The Cure for Discontentment

Adrien Segal (@AdrienSegal) lives in Minneapolis with her husband, Rick. They attend Bethlehem Baptist Church and work with Bethlehem College & Seminary. They have four sons and four prized grandchildren. In an article entitled, “Do You Wake Up Discontent?” she writes:

Is it possible to be content in all things?

What would it even mean to be content in all things? It seems like a hundred frustrations and inconveniences wage war in my mind every day to challenge contentment, and too often these things seem to be winning the war.

I have a stiff neck. That pillow has got to go.
What am I going to wear? I am tired of all my clothes.
The grout in our bathroom needs to be repaired.
Everyone wants something different for breakfast.
My husband wants to wear a shirt that I haven’t had time to iron.
Why does it have to be raining?

My mind is churning with discontent, and it’s not even 8:00 o’clock! We want every little detail under our control to bend to our expectations. Then, of course, there are the things beyond our control, life-changing trials that disrupt our lives: wayward children, illness, disability, loss of a loved one, loss of job, natural disaster, perhaps persecution, and in some places, starvation, war, terrorism.

Large and small things wield the power to destroy contentment.

Fragile and Unpredictable

Life in the world defies contentment. Perhaps we should not be surprised. Part of the problem is that we are looking to the world to provide comfort, and stability, and safety, and provision, and love, and hope. Given that we live such a fallen world, I wonder why we expect it to provide these things.

No one and nothing in the world can really promise us that we will have a good job, a nice home, plenty to eat, good friends, a loving family, good health, safety or really much of anything else. You can “play by the rules” by working hard, being responsible, and being kind to others, but there is really no promise that will pay off in the end. The world is fragile and unpredictable. An illness, a terrorist attack, a war, a divorce, and a million other things can happen at any time. In an instant, our world is shattered.

I wonder what the thousands of families in Houston who lost homes and all their possessions would think of my little morning list of complaints? Some even lost loved ones in a few short days because a hurricane suddenly roared through their neighborhood. Whatever expectations those families may have had the week before the hurricane are gone now. All of the sudden contentment means a bed, a hot meal, and donated clothing.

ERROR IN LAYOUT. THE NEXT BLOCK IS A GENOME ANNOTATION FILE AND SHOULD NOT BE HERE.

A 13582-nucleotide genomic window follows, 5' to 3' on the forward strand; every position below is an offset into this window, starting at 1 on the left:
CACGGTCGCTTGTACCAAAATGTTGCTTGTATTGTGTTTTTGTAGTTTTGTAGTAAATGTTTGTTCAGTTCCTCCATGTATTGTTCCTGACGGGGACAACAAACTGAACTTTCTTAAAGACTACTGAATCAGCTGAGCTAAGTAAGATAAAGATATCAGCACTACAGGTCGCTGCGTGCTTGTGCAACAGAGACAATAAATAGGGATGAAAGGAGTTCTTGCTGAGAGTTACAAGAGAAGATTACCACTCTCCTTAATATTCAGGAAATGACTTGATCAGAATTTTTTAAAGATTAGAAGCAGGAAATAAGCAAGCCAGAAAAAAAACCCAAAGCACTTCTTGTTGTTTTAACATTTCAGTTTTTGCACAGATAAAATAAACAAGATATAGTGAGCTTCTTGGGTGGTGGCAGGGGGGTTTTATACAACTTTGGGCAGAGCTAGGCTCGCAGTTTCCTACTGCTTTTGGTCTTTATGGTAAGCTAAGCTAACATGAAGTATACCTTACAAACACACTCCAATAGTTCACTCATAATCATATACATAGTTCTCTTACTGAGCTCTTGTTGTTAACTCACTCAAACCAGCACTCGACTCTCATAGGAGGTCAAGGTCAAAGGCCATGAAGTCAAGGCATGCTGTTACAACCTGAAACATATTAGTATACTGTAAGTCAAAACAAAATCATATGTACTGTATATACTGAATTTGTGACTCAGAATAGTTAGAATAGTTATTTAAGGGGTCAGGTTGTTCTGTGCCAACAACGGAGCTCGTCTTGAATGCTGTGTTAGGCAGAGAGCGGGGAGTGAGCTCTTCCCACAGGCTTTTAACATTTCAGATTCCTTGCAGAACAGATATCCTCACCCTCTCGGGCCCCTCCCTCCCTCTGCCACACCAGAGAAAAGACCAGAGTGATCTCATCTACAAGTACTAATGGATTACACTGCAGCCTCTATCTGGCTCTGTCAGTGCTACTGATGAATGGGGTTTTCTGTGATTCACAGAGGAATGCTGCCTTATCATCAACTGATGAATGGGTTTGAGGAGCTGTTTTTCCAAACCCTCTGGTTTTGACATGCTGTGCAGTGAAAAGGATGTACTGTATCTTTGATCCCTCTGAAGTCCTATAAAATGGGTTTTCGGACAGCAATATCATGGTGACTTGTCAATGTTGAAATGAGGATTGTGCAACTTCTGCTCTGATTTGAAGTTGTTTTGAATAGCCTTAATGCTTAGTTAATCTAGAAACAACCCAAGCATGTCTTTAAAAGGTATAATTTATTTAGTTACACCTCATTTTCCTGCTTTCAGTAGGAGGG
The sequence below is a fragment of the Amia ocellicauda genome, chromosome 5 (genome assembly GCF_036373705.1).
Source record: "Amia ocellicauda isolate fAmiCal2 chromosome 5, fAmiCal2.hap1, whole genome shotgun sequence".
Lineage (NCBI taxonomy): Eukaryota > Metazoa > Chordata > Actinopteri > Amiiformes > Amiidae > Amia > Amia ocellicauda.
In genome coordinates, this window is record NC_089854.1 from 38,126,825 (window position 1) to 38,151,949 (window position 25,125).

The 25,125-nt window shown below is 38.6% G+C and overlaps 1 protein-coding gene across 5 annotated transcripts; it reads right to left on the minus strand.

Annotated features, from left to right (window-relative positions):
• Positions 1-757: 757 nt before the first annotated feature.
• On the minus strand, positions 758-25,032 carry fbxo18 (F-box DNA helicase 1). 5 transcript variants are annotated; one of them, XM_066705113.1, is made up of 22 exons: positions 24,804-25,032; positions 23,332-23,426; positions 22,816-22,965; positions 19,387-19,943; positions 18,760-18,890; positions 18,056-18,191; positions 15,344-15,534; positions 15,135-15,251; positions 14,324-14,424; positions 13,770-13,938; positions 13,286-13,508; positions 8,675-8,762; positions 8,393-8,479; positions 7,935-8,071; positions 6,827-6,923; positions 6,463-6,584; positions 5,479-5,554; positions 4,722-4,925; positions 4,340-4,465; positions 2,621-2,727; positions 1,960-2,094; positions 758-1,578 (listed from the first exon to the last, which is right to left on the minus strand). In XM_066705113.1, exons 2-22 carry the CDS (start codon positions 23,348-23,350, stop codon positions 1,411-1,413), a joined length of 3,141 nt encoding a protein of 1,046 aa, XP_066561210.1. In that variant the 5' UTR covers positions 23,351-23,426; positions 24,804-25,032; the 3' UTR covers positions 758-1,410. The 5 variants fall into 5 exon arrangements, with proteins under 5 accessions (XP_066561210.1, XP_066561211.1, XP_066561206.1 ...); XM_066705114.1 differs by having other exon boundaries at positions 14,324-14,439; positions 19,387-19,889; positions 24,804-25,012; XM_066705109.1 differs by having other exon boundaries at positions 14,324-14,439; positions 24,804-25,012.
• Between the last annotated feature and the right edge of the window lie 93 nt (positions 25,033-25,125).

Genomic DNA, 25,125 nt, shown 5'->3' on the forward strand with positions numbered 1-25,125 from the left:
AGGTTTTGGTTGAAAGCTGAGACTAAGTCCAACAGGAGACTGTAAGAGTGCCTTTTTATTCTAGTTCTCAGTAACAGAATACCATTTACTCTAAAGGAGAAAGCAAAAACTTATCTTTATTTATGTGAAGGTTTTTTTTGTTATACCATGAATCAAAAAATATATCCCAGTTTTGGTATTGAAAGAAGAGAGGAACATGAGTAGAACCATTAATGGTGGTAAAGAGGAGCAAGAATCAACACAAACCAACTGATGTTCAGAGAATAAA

The Only Path to Contentment

God knows we live in this fallen, unpredictable world, so why does the Bible tell us to be content? How can we be content in such uncertain conditions? The truth is that the Bible never instructs us to find our contentment in the world. In fact, it tells us just the opposite.

Jesus says that “I have said these things to you, that in me you may have peace. In the world you will have tribulation. But take heart; I have overcome the world” (John 16:33). Difficulty and tribulation will come. But Jesus says this that we may still have peace. How? Jesus has overcome the world. Jesus has overcome the world! It is done!

We are only ever able to find real and lasting contentment in this world if the foundation of this contentment is a deep and abiding trust in the fact that our real home, the one without suffering, is already secured. We own it. We are cosmic relief workers in this pain-filled world, for a moment in time, because God has determined that we can best serve others and glorify him here right now. Our life, and the ways it feels broken are an assignment from God for today.

How are we receiving what God has assigned to us today? Is our heart filled with desire to respond to what he has given us in a way that honors him? Even, and sometimes especially, in the hard things, we have a glorious opportunity to reflect peace and joy that might even cause others to ask for the reason for our hope. When Jesus promises peace, he means for us to enjoy it now. Of course it will be perfected in the age to come, but it cannot be shaken one bit by anything happening in this world — unless we permit it.

We may not have control over our circumstances, but we do have control over whether we find peace in them.

Whatever May Come

The apostle Paul understood this well, and he likely experienced far more tribulation and trial than you or I are ever will (2 Corinthians 11:23–27). He was punished with 39 lashes — multiple times. He was beaten with rods, stoned near death, and shipwrecked three times. He faced danger from rivers, robbers, Jews, and Gentiles — dangers in the city, dangers in the wilderness, and dangers at sea. He experienced sleepless nights, hunger, thirst, cold, exposure, and worse.

Yet in Philippians 4:11–13, Paul can say with assurance,

I have learned in whatever situation I am to be content. I know how to be brought low and I know how to abound. In any and every circumstance, I have learned the secret of facing plenty and hunger, abundance and need. I can do all things through him who strengthens me.

Why can Paul say this? I do not know a single human being today who, faced with those circumstances, would be able to say he or she was “content.” Paul could say he was content because he knew without a doubt that when he was born again through Jesus Christ, he was born into a reality that transcends and conquers this world. Continue reading